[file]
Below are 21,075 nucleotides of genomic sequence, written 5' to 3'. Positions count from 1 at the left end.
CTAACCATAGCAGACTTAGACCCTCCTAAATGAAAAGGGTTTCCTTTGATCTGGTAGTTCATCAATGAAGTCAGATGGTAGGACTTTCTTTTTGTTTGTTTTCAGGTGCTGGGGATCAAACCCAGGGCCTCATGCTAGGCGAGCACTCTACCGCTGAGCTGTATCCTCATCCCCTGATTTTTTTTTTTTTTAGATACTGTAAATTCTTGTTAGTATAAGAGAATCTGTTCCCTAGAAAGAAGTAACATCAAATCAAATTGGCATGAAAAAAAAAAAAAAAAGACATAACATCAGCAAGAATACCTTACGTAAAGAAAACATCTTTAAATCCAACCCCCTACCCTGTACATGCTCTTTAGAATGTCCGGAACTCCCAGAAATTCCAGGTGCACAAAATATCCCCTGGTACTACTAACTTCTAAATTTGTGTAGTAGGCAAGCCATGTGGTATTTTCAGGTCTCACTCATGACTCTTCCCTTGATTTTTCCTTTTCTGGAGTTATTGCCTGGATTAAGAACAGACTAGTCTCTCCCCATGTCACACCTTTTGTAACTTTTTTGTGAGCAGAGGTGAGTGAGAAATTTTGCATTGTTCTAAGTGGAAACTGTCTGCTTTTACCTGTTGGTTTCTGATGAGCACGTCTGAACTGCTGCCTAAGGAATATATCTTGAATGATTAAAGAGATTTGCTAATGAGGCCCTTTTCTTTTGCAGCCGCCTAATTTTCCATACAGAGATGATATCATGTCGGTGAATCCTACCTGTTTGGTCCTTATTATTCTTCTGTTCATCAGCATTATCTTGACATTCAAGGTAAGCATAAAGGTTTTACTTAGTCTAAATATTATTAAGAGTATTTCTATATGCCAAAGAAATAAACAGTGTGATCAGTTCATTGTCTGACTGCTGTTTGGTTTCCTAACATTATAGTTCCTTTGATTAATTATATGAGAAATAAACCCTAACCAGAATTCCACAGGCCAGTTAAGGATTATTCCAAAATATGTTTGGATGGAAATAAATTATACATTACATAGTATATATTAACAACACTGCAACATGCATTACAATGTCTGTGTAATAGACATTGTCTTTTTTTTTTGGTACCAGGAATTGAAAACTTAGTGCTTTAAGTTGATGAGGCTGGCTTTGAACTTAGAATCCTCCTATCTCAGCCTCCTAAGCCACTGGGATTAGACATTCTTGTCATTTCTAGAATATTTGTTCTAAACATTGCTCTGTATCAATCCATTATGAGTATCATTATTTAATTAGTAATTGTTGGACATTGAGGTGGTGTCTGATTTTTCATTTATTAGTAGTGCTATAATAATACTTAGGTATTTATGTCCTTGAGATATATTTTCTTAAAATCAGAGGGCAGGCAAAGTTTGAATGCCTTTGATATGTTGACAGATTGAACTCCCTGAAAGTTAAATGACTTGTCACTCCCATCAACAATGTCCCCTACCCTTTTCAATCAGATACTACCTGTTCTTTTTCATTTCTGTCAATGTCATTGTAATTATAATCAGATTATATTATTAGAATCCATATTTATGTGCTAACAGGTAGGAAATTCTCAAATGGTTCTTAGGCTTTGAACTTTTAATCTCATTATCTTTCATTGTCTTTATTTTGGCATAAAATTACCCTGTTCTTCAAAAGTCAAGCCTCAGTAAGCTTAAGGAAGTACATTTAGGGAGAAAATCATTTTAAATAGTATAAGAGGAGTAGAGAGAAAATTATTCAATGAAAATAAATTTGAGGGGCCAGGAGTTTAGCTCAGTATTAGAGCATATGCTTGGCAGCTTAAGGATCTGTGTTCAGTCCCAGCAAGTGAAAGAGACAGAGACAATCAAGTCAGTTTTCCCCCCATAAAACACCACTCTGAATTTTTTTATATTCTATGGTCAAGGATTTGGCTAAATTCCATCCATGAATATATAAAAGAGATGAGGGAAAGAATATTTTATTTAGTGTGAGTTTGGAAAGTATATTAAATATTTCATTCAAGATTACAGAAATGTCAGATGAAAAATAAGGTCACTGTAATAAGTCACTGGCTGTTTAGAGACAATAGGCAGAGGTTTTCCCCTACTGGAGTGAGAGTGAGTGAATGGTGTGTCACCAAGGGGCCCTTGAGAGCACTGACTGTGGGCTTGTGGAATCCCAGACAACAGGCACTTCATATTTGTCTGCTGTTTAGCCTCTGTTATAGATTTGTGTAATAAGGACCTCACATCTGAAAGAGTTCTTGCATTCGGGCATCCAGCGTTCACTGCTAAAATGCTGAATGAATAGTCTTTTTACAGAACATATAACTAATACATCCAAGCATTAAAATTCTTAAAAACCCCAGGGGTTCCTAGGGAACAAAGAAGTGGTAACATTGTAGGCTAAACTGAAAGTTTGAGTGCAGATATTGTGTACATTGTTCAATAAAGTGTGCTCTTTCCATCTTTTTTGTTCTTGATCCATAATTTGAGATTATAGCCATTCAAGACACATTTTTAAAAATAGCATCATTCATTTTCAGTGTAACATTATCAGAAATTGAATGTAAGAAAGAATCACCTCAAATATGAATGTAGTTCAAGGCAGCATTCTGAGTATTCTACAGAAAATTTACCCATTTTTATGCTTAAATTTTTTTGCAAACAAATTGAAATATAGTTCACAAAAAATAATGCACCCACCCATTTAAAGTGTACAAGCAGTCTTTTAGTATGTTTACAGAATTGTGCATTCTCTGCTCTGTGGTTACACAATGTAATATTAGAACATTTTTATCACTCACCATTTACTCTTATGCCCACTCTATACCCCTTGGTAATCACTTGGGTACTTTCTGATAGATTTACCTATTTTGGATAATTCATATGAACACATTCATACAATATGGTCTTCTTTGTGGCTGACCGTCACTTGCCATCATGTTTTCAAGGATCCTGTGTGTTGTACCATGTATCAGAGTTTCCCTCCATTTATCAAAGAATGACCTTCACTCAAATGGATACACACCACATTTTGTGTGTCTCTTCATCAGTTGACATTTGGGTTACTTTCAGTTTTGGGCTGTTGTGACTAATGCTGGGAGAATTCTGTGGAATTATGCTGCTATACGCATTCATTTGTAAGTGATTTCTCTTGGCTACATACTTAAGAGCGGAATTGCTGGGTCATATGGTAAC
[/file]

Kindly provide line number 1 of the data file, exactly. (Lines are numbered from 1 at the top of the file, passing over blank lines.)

Below are 21,075 nucleotides of genomic sequence, written 5' to 3'. Positions count from 1 at the left end.